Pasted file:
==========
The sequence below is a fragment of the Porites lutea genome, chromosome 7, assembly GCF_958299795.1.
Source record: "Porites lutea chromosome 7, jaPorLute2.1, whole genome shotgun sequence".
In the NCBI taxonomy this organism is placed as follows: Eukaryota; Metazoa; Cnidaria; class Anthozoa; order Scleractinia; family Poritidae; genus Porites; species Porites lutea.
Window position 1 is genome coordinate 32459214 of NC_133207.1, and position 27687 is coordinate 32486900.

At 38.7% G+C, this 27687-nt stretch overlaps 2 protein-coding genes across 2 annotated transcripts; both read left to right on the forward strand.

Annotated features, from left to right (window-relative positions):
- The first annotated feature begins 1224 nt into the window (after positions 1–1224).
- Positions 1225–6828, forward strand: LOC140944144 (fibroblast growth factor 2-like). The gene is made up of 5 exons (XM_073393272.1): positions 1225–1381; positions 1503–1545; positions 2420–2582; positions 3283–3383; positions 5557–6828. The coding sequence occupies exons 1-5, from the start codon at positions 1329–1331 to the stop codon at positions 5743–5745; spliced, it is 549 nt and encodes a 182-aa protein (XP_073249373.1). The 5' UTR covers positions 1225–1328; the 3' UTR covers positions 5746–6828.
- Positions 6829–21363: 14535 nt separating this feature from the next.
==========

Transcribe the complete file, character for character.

The sequence below is a fragment of the Porites lutea genome, chromosome 7, assembly GCF_958299795.1.
Source record: "Porites lutea chromosome 7, jaPorLute2.1, whole genome shotgun sequence".
In the NCBI taxonomy this organism is placed as follows: Eukaryota; Metazoa; Cnidaria; class Anthozoa; order Scleractinia; family Poritidae; genus Porites; species Porites lutea.
Window position 1 is genome coordinate 32459214 of NC_133207.1, and position 27687 is coordinate 32486900.

At 38.7% G+C, this 27687-nt stretch overlaps 2 protein-coding genes across 2 annotated transcripts; both read left to right on the forward strand.

Annotated features, from left to right (window-relative positions):
- The first annotated feature begins 1224 nt into the window (after positions 1–1224).
- Positions 1225–6828, forward strand: LOC140944144 (fibroblast growth factor 2-like). The gene is made up of 5 exons (XM_073393272.1): positions 1225–1381; positions 1503–1545; positions 2420–2582; positions 3283–3383; positions 5557–6828. The coding sequence occupies exons 1-5, from the start codon at positions 1329–1331 to the stop codon at positions 5743–5745; spliced, it is 549 nt and encodes a 182-aa protein (XP_073249373.1). The 5' UTR covers positions 1225–1328; the 3' UTR covers positions 5746–6828.
- Positions 6829–21363: 14535 nt separating this feature from the next.